“Spotted wing drosophila is a fruit fly. It looks like the regular ones you find around rotten bananas, but this one has developed in such a way that the female has an egg laying device that looks like a saw so it can go after ripening fruit. It can lay its eggs in the ripening fruit and that is why it is such a big problem,” says B.C. Ministry of Agriculture entomologist, Susanna Acheampong. READ MORE

Published in Insects

July 9, 2015 - Late blight was found today in a potato field near Orangeville.

Eugenia Banks, potato specialist with OMAFRA, says it was not easy to determine the source of infection, but there are several home gardens close to the field.

A small section of the field was disked to avoid a source of spores all season long. Banks says the grower is following an aggressive fungicide program: Curzate tank mixed with Bravo plus Kocide applied back-to-back at a four-day interval.

She adds that after this aggressive treatment, Revus is a good choice tank mixed with a broad spectrum product.

"I collected samples of leaves and stems to send to Dr. Larry Kawchuck in Lethbridge, Alta.," Banks says. "He will identify the strain and its susceptibility to Ridomil. I expect to have the results by the end of next week."

Dr. Gary Secor spoke at this year's 2015 Potato Conference. These are his recommendations:

  • Specialty fungicides are necessary if late blight is present. Many of them are translaminar.
  • Curzate: has kickback - two days back, three days forward. Use after a storm if late blight is in the area to stop new infections that might have occurred when fields were too wet to spray.
  • Revus Top: rainfast, translaminar, apply anytime.
  • Gavel: especially good at the end of season; it reduces tuber Infection.
  • Allegro, Ranman: best for late-season use.
  • Acrobat: an antisporulant; helps to slow spread of epidemic.
  • Late blight-specific fungicides should always be tank mixed with Bravo or an EBDC.
  • Also, Copper hydroxide (Parasol, Kocide) provides tuber protection.
  • Always after spraying an infected field, clean up your sprayer.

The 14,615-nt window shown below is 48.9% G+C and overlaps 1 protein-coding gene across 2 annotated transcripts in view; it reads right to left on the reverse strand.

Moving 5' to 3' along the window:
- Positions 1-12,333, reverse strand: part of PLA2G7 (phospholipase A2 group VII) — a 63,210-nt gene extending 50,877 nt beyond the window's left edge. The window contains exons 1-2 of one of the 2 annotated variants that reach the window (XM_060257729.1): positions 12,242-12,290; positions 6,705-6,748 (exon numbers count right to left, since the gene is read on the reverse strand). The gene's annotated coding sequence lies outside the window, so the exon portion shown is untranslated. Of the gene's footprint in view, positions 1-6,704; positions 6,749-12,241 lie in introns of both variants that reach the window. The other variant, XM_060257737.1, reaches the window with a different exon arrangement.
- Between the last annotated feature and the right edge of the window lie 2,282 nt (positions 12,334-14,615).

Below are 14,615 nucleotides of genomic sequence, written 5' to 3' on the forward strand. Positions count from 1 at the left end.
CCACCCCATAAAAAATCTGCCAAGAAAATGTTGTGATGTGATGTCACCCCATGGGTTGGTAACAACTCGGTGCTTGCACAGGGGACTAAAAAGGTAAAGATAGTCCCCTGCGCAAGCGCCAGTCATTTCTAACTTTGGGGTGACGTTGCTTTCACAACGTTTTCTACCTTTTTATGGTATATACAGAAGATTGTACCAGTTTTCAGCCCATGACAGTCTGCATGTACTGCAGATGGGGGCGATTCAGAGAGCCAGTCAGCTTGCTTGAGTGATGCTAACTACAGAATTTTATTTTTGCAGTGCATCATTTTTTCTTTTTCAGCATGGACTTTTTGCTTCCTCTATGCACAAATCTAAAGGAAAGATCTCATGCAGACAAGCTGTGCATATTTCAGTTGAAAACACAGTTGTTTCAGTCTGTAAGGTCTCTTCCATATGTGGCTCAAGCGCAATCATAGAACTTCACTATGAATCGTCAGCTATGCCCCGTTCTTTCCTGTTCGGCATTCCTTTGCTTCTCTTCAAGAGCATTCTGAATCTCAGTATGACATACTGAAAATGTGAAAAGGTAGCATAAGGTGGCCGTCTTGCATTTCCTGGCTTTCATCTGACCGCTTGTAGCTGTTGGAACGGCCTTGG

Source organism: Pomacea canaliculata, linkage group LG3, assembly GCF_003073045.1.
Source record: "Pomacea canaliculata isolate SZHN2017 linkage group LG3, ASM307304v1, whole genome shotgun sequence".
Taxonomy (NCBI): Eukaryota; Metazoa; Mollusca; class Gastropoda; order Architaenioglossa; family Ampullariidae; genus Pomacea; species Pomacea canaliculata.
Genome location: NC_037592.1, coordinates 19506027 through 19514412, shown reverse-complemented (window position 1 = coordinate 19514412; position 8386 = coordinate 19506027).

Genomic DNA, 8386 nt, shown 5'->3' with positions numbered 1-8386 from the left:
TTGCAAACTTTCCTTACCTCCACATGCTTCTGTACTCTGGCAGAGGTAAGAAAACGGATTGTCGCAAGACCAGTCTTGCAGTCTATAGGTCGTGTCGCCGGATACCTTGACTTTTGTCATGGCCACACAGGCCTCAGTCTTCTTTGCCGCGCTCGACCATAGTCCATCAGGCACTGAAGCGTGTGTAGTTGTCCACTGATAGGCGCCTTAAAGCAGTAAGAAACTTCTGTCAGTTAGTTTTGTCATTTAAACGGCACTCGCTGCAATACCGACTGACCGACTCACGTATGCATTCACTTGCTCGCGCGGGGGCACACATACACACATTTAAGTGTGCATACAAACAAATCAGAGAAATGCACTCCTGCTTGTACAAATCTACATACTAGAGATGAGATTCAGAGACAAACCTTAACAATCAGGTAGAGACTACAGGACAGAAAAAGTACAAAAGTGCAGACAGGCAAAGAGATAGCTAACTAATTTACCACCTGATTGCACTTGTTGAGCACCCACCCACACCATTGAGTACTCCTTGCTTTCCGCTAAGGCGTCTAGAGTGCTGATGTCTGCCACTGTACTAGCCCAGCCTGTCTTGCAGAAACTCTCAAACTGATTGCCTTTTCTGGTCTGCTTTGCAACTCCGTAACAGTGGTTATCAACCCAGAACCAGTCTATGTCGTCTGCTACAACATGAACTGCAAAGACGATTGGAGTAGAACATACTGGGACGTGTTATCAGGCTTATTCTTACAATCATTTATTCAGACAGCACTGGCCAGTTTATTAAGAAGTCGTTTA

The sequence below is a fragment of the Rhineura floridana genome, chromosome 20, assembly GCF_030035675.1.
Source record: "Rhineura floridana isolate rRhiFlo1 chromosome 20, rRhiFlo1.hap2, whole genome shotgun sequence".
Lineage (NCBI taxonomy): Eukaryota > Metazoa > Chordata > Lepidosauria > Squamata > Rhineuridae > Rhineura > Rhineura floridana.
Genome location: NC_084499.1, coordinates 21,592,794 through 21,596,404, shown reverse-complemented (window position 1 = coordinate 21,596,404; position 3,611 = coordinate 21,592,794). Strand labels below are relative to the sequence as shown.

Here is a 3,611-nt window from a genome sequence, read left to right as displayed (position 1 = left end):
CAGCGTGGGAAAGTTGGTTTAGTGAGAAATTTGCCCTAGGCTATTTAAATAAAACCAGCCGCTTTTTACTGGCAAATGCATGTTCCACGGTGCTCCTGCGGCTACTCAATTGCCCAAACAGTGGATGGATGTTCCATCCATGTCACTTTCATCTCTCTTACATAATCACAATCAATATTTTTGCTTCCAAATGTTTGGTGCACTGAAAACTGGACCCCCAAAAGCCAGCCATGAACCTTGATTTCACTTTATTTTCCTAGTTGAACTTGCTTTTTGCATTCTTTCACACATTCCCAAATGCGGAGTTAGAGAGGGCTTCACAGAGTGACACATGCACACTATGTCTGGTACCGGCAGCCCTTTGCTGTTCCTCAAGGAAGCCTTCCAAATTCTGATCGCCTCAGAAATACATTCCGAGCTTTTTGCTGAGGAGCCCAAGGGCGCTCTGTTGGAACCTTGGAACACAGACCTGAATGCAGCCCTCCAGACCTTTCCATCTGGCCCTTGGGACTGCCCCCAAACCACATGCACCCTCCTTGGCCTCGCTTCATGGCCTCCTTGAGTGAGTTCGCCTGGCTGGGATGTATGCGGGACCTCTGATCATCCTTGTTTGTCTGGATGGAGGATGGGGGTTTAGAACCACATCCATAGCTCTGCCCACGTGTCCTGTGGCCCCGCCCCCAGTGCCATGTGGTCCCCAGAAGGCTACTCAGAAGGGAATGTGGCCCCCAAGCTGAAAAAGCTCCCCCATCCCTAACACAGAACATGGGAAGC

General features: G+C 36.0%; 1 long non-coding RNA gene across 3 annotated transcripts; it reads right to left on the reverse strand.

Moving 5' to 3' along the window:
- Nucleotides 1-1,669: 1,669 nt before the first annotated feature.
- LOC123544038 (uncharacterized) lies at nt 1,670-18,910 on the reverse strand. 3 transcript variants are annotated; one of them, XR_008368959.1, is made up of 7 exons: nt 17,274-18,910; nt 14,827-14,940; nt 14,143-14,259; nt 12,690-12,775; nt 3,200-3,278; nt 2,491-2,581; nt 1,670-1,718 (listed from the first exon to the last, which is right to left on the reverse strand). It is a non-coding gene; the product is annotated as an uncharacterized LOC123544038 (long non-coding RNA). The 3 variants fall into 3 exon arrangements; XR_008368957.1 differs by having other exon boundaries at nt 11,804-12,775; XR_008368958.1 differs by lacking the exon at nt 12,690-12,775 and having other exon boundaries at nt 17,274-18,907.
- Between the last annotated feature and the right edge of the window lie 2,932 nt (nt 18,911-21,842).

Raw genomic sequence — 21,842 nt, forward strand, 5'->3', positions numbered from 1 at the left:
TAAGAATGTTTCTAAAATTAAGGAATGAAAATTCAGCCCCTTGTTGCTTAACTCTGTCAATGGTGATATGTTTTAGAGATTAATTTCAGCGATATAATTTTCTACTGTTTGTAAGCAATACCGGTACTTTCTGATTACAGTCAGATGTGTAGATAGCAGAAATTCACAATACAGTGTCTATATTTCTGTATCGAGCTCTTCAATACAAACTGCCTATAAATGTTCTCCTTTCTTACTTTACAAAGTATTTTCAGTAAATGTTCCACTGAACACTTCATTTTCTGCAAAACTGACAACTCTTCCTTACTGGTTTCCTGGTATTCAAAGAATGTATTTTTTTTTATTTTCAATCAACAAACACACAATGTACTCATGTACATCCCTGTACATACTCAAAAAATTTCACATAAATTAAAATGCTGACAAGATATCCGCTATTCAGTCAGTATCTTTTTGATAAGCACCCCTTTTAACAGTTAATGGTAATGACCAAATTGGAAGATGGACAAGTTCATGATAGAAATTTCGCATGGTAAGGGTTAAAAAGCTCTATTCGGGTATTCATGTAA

Published in Research

July 7, 2015 – The genome of the parasite that is causing clubroot disease on several agricultural and horticultural crops is now released.

The new knowledge will hopefully be useful to develop better diagnostic methods, breeding strategies and elucidating the biology of this unique plant pathogen group.

Clubroot caused by Plasmodiophora brassicae, is a spreading soil-borne disease with high economical impact on Brassica oil- and vegetable crops and production of other valuable species within the family Brassicaceae worldwide.

Resting spores of P. brassicae are extremely resilient to harsh environmental conditions, and contaminate arable land for decades. This feature makes it impossible to eradicate the organism via any known chemical or alternative soil treatment.

Phylogenetically this protist is a Plasmodiophorid within the eukaryote supergroup Rhizaria and unrelated to other better known plant pathogens such as oomycetes and fungi. Spongospora subterranea, which causes powdery scab on potato, and the virus transmitting Polymyxa ssp. are other agricultural important pathogens in this group.

P. brassicae lives entirely underground and has a complex, partly unknown life-cycle. It requires a host to grow which together with its below-ground life has made the genome work extraordinary difficult.

The group of Professor Christina Dixelius with the department of plant biology at the Swedish University of Agriculture Sciences, together with collaborators from other SLU departments and Germany and South Korea, now present the small and compact genome of P. brassicae. With the developmental stage-specific transcriptomes and a transcriptome of S. subterranea, this are the first large scale genomic data of a pathogenic Rhizaria.

“The two pathogens are reduced in a number of metabolic pathways, and various phytohormones contribute to the gall phenotypes of infected roots,” said Dr. Dixelius.